About 30km/h (20mph)

Speed limits of 30km/h (20mph) save lives. Since the first 30km/h zone was started as a pilot project in the small German town of Buxtehude in 1983, numerous 20-mph zones throughout Europe have proven their worth. Wherever these zones come in, the number and the severity of accidents is reduced considerably.

A limit of 30km/h (20 mph) in all residential areas improves air quality, as far fewer exhaust gases are emitted, making an important contribution to public health.

The 30km/h (20 mph) limit in all residential areas helps combat climate change, as a lower speed means less CO² emissions. And it ensures a more constant traffic flow with less congestion and traffic jams and makes cycling, walking and using the bus or train much more enjoyable. This encourages traffic reduction, and so brings an even greater benefit in terms of less greenhouse gas emissions. What is really important for us too is that these effects will automatically help decrease the oil dependency of the European Union.

Limiting vehicles to 30kmh (20 mph) reduces traffic noise by up to 40% (3 dbA), which makes a real difference.

A calmer culture in the whole town encourages manufacturers to adapt car engines to suit a more easy-going driving style instead of just striving for fast acceleration.

Our goal: 30 km/h (20mph) as the standard European speed limit for residential areas – and no longer limited to single zones.

The EU population will benefit. However, children, old people and those with disabilities will benefit in particular, as well as those who can only afford cheaper housing, which is often along main roads outside of any 30km/h (20 mph) zone.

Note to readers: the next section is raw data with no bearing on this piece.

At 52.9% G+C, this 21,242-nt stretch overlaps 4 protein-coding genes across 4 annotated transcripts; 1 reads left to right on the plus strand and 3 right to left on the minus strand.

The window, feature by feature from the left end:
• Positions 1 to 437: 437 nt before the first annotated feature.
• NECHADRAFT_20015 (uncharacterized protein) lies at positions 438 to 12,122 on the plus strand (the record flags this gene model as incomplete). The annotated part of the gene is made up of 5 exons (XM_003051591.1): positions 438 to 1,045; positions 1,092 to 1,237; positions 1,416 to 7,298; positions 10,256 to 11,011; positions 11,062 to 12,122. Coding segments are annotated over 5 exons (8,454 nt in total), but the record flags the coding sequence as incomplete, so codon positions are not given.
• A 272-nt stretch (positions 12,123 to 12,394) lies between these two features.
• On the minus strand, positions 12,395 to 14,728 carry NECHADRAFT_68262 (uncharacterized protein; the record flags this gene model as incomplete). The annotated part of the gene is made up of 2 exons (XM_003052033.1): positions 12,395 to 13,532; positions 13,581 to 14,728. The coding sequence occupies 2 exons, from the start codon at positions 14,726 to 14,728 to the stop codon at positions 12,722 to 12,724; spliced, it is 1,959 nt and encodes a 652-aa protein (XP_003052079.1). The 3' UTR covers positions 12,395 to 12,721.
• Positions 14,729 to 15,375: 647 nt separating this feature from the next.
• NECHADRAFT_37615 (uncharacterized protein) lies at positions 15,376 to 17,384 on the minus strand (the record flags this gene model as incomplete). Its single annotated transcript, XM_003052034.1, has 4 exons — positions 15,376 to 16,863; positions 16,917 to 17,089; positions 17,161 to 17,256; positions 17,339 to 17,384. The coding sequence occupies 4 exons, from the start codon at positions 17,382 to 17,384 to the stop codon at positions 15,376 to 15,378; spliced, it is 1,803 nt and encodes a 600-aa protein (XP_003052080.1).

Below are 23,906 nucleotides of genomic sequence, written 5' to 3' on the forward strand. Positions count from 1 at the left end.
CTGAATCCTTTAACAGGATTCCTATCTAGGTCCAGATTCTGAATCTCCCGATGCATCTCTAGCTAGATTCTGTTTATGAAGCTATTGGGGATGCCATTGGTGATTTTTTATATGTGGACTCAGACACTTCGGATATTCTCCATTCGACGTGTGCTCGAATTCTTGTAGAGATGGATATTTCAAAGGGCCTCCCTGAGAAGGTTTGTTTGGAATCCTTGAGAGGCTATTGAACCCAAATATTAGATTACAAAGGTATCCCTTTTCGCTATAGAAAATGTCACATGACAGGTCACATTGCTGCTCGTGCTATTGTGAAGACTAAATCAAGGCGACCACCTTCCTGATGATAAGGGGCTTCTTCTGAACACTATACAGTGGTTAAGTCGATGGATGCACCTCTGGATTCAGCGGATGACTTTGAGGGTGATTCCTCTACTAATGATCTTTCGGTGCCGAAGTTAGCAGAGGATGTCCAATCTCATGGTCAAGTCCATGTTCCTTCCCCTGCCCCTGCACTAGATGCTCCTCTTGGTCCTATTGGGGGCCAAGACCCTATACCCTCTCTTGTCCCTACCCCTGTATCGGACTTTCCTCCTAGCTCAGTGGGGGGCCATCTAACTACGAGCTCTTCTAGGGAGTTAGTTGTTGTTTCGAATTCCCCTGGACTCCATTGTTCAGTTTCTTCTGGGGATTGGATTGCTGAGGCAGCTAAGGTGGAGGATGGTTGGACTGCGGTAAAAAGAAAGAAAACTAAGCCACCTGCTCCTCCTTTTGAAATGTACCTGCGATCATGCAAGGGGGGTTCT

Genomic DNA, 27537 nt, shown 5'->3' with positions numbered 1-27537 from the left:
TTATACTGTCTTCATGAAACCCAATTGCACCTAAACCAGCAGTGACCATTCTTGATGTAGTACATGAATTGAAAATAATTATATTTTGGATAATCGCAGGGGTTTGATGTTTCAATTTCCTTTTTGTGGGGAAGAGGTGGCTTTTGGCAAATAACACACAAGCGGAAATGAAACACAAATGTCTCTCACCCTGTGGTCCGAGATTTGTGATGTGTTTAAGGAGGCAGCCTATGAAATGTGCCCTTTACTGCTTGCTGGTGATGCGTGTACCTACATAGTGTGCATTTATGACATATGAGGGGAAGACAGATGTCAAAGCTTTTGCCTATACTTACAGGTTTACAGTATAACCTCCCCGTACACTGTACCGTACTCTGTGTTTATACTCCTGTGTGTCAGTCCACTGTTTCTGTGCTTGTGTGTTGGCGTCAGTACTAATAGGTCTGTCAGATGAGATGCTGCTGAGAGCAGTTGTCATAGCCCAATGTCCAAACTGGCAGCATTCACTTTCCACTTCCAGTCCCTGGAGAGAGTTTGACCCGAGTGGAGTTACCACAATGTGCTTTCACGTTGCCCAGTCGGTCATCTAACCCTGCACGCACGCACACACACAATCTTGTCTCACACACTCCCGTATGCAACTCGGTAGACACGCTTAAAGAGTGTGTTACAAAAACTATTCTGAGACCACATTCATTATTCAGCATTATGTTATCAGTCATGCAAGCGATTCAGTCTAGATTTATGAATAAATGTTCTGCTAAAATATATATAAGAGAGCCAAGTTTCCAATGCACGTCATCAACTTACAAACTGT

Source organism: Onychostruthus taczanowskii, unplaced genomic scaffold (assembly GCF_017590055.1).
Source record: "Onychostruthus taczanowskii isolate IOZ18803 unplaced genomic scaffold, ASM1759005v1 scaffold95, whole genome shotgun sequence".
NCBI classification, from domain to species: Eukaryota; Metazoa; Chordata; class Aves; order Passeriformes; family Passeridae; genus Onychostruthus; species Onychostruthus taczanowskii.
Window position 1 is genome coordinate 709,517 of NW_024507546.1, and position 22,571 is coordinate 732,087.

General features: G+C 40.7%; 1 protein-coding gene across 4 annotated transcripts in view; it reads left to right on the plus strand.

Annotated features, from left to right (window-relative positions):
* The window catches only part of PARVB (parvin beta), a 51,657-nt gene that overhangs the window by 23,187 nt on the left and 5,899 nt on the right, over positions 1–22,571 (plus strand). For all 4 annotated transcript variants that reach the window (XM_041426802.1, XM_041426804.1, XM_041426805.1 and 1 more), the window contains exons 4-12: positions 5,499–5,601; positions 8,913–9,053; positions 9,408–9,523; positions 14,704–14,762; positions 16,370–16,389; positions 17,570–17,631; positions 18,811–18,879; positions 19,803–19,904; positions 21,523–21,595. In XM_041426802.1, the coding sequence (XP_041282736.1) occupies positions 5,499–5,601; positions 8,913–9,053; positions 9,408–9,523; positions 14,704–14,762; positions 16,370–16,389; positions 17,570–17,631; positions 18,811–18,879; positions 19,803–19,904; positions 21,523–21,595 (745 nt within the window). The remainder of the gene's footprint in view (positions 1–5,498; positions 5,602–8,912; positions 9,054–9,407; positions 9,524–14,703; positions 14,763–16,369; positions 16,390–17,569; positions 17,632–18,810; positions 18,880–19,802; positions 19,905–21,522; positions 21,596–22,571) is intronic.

Up to now, there have been strict legal limitations on any administration wanting to establish a 30km/h (20 mph) zone. Also, it is obvious that many people simply do not respect the zones as the standard 50km/h (30 mph) limit is what they are used to. Or they just don’t see the signs. Therefore, local governments are forced to invest in expensive measures when they want to introduce traffic-calming schemes. However, a standard speed limit for the whole town would make the regulations very clear and also save them considerable expense and time.

Additionally, the positive effects on health and the environment would increase and the external costs of transport would fall.

Read more detailed information on

road safety for children


  1. 30km/h ?????? Only deutchland ost europa no

  2. Whilst I’m 100% behind you on the safety and social reasons for a 30 km/h limit, promoting it as a vehicle to significantly reduce emissions is leading people up the wrong path.

    In town driving, the correct gear selection will reduce or optimize the engine speed (and emissions) for the desired road speed. This is only a general statement but I would suggest that the emissions argument is more apparent on motorways where the vehicle is in top gear – Engine speed then has a more direct linear relationship with road speed and emissions..?

  3. ‘Wherever these zones come in, the number and the severity of accidents is reduced considerably.’

    For many years, police forces and emergency services around the globe have been trying to get the public to understand that there is no such thing as an ‘accident’ when it comes to death and injury caused by motor vehicles. For example, QPS here in Queensland, Australia, have not used the term ‘accident’ for many years. Instead, they use the term ‘incident’.

    In a relatively small number of incidents, faulty vehicle design, incorrect or inadequate maintenance is the direct cause of a car crash. In most cases, however, a car crash is the result of carelessness, negligence or recklessness on the part of the driver. Often, the driver is intoxicated by alcohol or other drugs. They may be sleep deprived. Their vision may be faulty.

    Texting, chatting to passengers, eating, drinking: all things that distract the driver’s attention from the road are other causes. In every case, the driver is at fault. The driver is to blame for failing to keep a proper lookout, for driving without all due care and attention

    Yes, apologists for the human condition prefer the term ‘accident’ and get irate at the suggestion that each of us should be held to account for our actions. The more indignant, the more likely such apologists are to have caused serious injury by their past negligence, and to do so again in the future.


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  2. The 30 Km/h Zone | Winnipeg's Sidewalks & Crosswalks - […] http://en.30kmh.eu/why-30kmh-20-mph/ […]

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